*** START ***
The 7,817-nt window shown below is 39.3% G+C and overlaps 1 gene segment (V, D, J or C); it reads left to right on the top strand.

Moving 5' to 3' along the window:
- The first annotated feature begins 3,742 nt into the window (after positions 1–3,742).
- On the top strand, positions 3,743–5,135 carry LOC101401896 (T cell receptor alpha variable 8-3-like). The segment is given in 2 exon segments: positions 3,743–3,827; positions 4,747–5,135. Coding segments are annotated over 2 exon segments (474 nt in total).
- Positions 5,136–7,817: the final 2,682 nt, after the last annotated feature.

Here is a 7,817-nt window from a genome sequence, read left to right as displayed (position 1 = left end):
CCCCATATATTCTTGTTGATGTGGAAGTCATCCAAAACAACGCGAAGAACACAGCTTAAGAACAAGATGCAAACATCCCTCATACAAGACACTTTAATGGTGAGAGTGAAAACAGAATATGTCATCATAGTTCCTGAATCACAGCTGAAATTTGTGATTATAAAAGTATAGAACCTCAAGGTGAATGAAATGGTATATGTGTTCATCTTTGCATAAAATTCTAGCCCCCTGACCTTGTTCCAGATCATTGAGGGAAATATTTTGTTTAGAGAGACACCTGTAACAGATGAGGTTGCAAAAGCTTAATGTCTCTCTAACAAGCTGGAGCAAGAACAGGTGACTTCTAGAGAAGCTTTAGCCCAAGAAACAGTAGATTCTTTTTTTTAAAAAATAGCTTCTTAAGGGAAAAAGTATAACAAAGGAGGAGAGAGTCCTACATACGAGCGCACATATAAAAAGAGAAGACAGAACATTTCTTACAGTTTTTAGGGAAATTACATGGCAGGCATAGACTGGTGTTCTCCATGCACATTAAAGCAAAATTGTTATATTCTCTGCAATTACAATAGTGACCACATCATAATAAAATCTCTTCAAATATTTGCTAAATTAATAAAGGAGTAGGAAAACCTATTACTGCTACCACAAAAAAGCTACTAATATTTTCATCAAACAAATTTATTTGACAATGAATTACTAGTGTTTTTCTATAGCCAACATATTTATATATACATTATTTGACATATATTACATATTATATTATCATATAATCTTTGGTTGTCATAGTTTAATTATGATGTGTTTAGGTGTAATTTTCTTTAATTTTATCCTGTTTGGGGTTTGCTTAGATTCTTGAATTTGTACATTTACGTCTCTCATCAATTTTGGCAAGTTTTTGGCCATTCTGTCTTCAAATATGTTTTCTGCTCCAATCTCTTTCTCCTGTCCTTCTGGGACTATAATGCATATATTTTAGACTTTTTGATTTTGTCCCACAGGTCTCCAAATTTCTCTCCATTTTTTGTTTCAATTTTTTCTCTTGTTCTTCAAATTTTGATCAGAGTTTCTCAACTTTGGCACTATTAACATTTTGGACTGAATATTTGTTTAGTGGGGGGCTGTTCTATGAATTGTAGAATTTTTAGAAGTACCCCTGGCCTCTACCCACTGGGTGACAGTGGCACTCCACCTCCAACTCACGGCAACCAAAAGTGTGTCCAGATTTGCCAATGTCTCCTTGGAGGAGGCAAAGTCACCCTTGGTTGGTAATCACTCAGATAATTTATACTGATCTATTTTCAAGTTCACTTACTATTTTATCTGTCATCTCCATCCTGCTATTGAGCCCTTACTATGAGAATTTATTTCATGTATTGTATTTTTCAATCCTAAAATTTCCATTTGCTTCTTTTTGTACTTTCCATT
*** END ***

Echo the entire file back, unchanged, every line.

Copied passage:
The 7,817-nt window shown below is 39.3% G+C and overlaps 1 gene segment (V, D, J or C); it reads left to right on the top strand.

Moving 5' to 3' along the window:
- The first annotated feature begins 3,742 nt into the window (after positions 1–3,742).
- On the top strand, positions 3,743–5,135 carry LOC101401896 (T cell receptor alpha variable 8-3-like). The segment is given in 2 exon segments: positions 3,743–3,827; positions 4,747–5,135. Coding segments are annotated over 2 exon segments (474 nt in total).
- Positions 5,136–7,817: the final 2,682 nt, after the last annotated feature.

Here is a 7,817-nt window from a genome sequence, read left to right as displayed (position 1 = left end):
CCCCATATATTCTTGTTGATGTGGAAGTCATCCAAAACAACGCGAAGAACACAGCTTAAGAACAAGATGCAAACATCCCTCATACAAGACACTTTAATGGTGAGAGTGAAAACAGAATATGTCATCATAGTTCCTGAATCACAGCTGAAATTTGTGATTATAAAAGTATAGAACCTCAAGGTGAATGAAATGGTATATGTGTTCATCTTTGCATAAAATTCTAGCCCCCTGACCTTGTTCCAGATCATTGAGGGAAATATTTTGTTTAGAGAGACACCTGTAACAGATGAGGTTGCAAAAGCTTAATGTCTCTCTAACAAGCTGGAGCAAGAACAGGTGACTTCTAGAGAAGCTTTAGCCCAAGAAACAGTAGATTCTTTTTTTTAAAAAATAGCTTCTTAAGGGAAAAAGTATAACAAAGGAGGAGAGAGTCCTACATACGAGCGCACATATAAAAAGAGAAGACAGAACATTTCTTACAGTTTTTAGGGAAATTACATGGCAGGCATAGACTGGTGTTCTCCATGCACATTAAAGCAAAATTGTTATATTCTCTGCAATTACAATAGTGACCACATCATAATAAAATCTCTTCAAATATTTGCTAAATTAATAAAGGAGTAGGAAAACCTATTACTGCTACCACAAAAAAGCTACTAATATTTTCATCAAACAAATTTATTTGACAATGAATTACTAGTGTTTTTCTATAGCCAACATATTTATATATACATTATTTGACATATATTACATATTATATTATCATATAATCTTTGGTTGTCATAGTTTAATTATGATGTGTTTAGGTGTAATTTTCTTTAATTTTATCCTGTTTGGGGTTTGCTTAGATTCTTGAATTTGTACATTTACGTCTCTCATCAATTTTGGCAAGTTTTTGGCCATTCTGTCTTCAAATATGTTTTCTGCTCCAATCTCTTTCTCCTGTCCTTCTGGGACTATAATGCATATATTTTAGACTTTTTGATTTTGTCCCACAGGTCTCCAAATTTCTCTCCATTTTTTGTTTCAATTTTTTCTCTTGTTCTTCAAATTTTGATCAGAGTTTCTCAACTTTGGCACTATTAACATTTTGGACTGAATATTTGTTTAGTGGGGGGCTGTTCTATGAATTGTAGAATTTTTAGAAGTACCCCTGGCCTCTACCCACTGGGTGACAGTGGCACTCCACCTCCAACTCACGGCAACCAAAAGTGTGTCCAGATTTGCCAATGTCTCCTTGGAGGAGGCAAAGTCACCCTTGGTTGGTAATCACTCAGATAATTTATACTGATCTATTTTCAAGTTCACTTACTATTTTATCTGTCATCTCCATCCTGCTATTGAGCCCTTACTATGAGAATTTATTTCATGTATTGTATTTTTCAATCCTAAAATTTCCATTTGCTTCTTTTTGTACTTTCCATT